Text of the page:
A grand finale: Art show curated by graduating art history majors
Caroline Nunez of Miami, Fla., was one of seven art history majors who curated an exhibit as part of a senior capstone course.
One day before they receive their baccalaureate degrees from Fairfield University, seven seniors will welcome guests to their own curated art exhibit at Southport Galleries on Pequot Avenue in Southport, Conn. An opening reception takes place on Saturday, May 22, at 5 p.m. and the exhibit runs through June 7.
The capstone course that led to the exhibit was the culmination of their four years of study as art history majors and was, they said, "a grand attempt to 'tie it all together' before we embark into the infinite abyss of the art world." Philip Eliasoph, Ph.D., professor of visual and performing arts, who has known most of the students since their first year at Fairfield, said it was a wonderful experience to see them progress from students to young professionals.
The students had no textbooks or curricula to help them prepare. Eliasoph told them to keep it simple: find a lead, converse with a family friend, visit a gallery. The event of finding an artist or a painting, he told them, could be serendipitous. And he promised it would be easier than it sounded because there are a plethora of unrepresented artists and a scarcity of empty gallery wall space.
Each class was a field trip where the students engaged leading figures in the art world, including the director of New York's Winter Antiques Show at the Park Ave. Armory; a senior expert in American art at Christie's auction house at Rockefeller Center; a senior vice president of the Metropolitan Museum of Art; and the executive director of the Connecticut Commission for Culture & Tourism in Hartford; plus many curators and gallery owners.
The students, who come from Massachusetts, New York, New Jersey and Florida, decided to call the exhibit "7 degrees: Seven perspectives, one experience" to play on the idea of seven students receiving their degrees from Fairfield while adding this professional experience to their resumes.
(L-R): Philip Eliasoph, Ph.D., professor of visual and performing arts at Fairfield University, introduces senior art history majors, Elizabeth Kelleher of Worcester, Mass., Sarah Brennan, of Old Tappan, N.J., and Cassandra McKaba, of Short Hills, N.J., to Southport Galleries where they are curating an exhibit as part of their senior capstone course.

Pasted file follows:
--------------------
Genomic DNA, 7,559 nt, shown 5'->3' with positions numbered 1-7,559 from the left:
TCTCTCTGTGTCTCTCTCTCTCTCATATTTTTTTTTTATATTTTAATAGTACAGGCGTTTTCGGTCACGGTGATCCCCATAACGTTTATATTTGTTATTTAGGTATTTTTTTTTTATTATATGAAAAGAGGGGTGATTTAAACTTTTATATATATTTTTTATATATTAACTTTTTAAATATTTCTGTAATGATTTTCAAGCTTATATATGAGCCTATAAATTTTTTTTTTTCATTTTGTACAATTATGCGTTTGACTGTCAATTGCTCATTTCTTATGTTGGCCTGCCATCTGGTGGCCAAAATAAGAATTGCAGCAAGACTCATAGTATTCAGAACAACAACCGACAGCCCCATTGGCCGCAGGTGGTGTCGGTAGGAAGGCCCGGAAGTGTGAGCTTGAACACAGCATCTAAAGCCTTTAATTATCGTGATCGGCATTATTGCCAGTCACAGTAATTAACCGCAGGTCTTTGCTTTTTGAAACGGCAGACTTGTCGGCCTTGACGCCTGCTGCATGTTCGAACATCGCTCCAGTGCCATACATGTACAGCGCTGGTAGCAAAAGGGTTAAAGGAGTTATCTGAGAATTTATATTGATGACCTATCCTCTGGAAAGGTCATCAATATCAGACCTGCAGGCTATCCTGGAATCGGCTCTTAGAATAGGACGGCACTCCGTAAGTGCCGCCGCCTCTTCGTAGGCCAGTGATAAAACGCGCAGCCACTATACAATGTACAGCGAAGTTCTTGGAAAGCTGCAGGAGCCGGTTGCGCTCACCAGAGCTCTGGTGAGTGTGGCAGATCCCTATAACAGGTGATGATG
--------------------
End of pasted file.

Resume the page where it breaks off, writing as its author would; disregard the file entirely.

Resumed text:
"This exhibit/capstone is a great way for us to prepare for what is to come," said Caroline Nunez of Miami, Fla., who hopes to combine her interests in art and global issues once she graduates.
Alexandra Urquia, who grew up in New York City where she often visited the Met, said she hoped the exhibit would inspire people to become more interested in the arts because, "Art gives people purpose to their lives." Stacey Winsch of Westbury, N.Y., said the capstone "completely immersed us in the art world."
The student curators will receive a percentage of sales if their represented artwork is sold. As part of giving back to Fairfield, they agreed that a portion of the money from their sales would be donated as a senior gift to the University's new Bellarmine Museum.
Other student curators who organized the "7 degrees: Seven perspectives, one experience" exhibit were Nano Fabuss of Manhasset, N.Y., Sarah Brennan of Old Tappan, N.J., Elizabeth Kelleher of Worcester, Mass., and Cassandra McKaba of Milbourne, N. J.
The goal for each student was to have one to three paintings arrive at Southport Galleries by May 17 for placement and hanging. The featured artists include Sean Beavers, Ralf Feyl, George Henry Boughton, Charles Warren Eaton, Nick Patten, Charles Wildbank, and Kim Ruggiero. Southport Galleries is located at 330 Pequot Avenue, Southport, Conn. For more information, visit www.SouthportGalleries.com.
Media Contact: Nancy Habetz, (203) 254-4000, ext. 2647, email@example.com
Posted on May 7, 2010
Vol. 42, No. 291